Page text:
Properly managing wastes generated at UNC Asheville is essential. Mishandling unwanted material can damage the environment and/or be hazardous to the people who handle the material downstream.
Empty Chemical Container Disposal
To discard empty chemical containers, rinse three times, (save the rinsate as hazardous waste), remove the cap, and deface the label. Place glass bottles into a labeled “Physically Hazardous” box for disposal. Rinsed, defaced plastic bottles and 5 gallon metal containers can be recycled. All Chemical bottles may be reused after a thorough rinsing. Remember to completely deface the label once a bottle is empty.
Contact the EH&S Professional to dispose of empty 5 gallon metal containers.
Sharps Contaminated With Hazardous Chemicals
Syringes, metal sharps and glass objects contaminated by hazardous chemicals must be placed in an impervious container and labeled as a chemical hazardous waste in a Satellite Accumulation Area. Containers are provided by the EH&S Professional.
Contact the EH&S Professional to dispose of full sharps containers.
Most aerosols have a flammable or chlorinated solvent propellant. Empty, partially-full, or unused cans must be collected as waste. Empty cans will be punctured to remove residues and then the can will be disposed of as scrap metal. Partially-full and unused cans will be treated as hazardous waste.
Contact the EH&S Professional to dispose of aerosol cans.
Battery collection buckets are located throughout University Buildings for the collection of expired university batteries. The following batteries contain regulated hazardous materials and are prohibited from disposal in the general trash. Lithium, Nickel/Metal Hydride, mercury, silver oxide, nickel-cadmium, lithium-ion, and lead acid batteries. Lead acid batteries are to be placed right side up next to the battery collection bucket. To prevent short-circuits and potential fire hazard during storage and transport, battery terminals must be taped over with clear tape prior to placing the battery into a recycling receptacle. Alkaline batteries are also recycled at the University. Submit a Request For Services form to have Facilities Management pick up battery buckets when full.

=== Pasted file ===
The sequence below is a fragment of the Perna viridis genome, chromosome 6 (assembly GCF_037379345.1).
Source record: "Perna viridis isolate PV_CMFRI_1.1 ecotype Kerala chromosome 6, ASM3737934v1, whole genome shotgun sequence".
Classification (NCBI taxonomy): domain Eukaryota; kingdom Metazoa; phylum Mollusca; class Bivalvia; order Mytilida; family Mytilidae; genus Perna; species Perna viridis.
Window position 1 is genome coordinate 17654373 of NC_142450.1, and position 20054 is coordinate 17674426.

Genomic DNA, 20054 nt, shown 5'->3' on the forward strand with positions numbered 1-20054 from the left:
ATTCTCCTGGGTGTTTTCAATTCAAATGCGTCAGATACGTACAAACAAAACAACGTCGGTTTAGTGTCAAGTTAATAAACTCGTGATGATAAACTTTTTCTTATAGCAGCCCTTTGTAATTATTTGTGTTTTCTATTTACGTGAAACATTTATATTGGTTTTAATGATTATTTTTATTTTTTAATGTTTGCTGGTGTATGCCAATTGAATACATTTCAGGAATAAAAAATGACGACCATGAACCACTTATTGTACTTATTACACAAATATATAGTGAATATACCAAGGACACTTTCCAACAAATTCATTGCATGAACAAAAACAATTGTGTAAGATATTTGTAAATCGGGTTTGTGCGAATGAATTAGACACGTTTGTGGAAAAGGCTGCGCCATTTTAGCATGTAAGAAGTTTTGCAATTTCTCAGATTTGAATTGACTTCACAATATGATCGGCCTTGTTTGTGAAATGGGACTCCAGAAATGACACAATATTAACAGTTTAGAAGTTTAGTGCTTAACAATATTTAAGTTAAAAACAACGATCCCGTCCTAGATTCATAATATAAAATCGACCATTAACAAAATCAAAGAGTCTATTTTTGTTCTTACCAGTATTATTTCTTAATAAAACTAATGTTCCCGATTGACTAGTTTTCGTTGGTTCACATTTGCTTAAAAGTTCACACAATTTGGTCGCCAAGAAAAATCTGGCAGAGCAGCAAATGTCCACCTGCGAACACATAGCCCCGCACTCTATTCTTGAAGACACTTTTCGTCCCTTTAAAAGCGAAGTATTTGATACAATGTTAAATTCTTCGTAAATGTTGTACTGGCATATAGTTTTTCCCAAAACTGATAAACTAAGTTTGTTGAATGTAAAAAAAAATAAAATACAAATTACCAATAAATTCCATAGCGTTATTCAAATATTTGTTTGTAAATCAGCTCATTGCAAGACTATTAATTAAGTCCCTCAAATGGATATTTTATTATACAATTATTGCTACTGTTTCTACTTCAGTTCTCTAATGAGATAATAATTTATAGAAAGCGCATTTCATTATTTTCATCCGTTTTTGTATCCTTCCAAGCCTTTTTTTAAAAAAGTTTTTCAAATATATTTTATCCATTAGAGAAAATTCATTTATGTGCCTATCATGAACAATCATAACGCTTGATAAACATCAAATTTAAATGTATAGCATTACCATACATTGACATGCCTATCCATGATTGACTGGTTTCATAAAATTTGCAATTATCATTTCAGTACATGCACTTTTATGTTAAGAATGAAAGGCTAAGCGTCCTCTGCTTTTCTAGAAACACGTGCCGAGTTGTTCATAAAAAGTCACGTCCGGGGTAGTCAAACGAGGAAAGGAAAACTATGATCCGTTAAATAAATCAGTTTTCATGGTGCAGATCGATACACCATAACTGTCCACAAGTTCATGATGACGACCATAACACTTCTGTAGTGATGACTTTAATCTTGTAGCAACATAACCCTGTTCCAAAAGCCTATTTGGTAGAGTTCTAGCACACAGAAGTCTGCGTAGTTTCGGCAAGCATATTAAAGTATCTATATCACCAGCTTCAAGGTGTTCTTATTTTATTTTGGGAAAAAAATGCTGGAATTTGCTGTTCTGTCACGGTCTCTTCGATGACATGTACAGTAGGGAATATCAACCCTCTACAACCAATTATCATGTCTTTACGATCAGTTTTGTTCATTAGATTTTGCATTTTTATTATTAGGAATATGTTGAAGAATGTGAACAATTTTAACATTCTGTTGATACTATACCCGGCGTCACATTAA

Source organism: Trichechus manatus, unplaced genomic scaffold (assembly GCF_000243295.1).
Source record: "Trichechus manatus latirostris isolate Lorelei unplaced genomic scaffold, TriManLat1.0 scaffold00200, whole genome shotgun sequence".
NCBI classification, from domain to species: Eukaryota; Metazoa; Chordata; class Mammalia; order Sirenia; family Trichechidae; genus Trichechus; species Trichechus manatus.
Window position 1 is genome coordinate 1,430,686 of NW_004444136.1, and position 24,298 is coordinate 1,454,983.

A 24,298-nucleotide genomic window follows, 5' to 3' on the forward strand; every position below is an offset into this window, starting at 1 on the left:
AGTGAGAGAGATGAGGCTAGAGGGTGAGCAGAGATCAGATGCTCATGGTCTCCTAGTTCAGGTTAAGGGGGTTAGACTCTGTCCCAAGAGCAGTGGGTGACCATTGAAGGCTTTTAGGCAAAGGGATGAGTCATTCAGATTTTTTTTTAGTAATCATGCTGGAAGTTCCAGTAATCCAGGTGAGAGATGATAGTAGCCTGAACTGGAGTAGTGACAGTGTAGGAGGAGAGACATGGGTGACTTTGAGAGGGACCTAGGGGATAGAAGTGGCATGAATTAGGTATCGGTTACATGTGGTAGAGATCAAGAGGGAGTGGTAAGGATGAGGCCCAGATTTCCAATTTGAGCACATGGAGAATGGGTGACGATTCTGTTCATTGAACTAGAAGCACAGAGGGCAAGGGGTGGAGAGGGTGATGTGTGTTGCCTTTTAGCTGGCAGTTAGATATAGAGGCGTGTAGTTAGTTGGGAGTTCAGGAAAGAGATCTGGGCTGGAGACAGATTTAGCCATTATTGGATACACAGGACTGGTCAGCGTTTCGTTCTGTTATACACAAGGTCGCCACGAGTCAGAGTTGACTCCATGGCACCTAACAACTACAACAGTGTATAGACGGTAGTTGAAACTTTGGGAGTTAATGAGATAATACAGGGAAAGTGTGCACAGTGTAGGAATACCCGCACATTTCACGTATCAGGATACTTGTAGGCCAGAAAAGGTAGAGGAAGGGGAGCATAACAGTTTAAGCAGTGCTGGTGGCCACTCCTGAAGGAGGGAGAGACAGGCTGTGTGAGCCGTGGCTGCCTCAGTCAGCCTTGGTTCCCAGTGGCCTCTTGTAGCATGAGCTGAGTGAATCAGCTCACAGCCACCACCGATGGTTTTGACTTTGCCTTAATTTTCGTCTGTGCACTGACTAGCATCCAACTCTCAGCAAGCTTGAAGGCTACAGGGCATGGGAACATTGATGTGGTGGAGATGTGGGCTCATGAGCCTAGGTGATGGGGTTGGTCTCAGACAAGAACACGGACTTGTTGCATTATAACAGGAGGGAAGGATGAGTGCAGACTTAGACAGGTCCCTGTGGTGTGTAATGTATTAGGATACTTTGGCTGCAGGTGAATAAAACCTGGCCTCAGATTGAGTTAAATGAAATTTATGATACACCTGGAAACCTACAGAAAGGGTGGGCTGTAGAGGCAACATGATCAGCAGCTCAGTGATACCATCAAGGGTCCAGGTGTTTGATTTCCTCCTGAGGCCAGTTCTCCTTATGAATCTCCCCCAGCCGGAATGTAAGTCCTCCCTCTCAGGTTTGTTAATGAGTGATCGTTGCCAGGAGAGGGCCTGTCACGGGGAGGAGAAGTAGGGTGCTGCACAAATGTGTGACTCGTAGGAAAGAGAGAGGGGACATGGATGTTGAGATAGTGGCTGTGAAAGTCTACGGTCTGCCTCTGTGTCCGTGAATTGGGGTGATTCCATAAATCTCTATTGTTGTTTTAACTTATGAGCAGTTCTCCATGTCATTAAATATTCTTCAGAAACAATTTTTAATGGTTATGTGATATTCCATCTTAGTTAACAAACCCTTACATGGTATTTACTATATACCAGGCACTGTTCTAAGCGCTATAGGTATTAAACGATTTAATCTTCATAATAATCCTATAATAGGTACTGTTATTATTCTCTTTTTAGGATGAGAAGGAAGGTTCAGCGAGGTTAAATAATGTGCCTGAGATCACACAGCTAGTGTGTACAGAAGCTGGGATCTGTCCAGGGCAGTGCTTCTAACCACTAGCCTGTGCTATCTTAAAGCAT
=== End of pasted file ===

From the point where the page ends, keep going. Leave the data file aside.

Flourescent lightbulbs contain small amounts of mercury. These lightbulbs are recycled when they are burned out.
Contact Campus Operations to request pick up of fluorescent lightbulbs.
Broken Fluorescent lightbulbs
Broken fluorescent lightbulbs are treated as hazardous waste. Collect small amounts of broken fluorescent lightbulbs in a ziploc bag and label as hazardous waste.
Contact the EH&S Professional to dispose of broken fluorescent lightbulbs.
Oils and Oily Debris
Pump oils used in laboratory equipment and any oily debris from cleanup are treated as hazardous waste.
Contact the EH&S Professional to dispose of laboratory oils and oily debris.
Dried latex paints can be disposed of in the trash. Dry latex paints by removing lids and setting them aside until they are dry. Kitty litter can be mixed in with the paint to aid in drying. Keep latex paints meant for drying out of the weather.
Oil Based Paint
Oil based paints and paint related materials such as epoxy and glues are collected as hazardous waste.
Contact the EH&S Professional to dispose of oil based paints and related material.
Propane canisters are managed as hazardous waste. Empty propane canisters are devalved and are disposed of as scrap metal.
Contact the EH&S Professional to dispose of all propane canisters.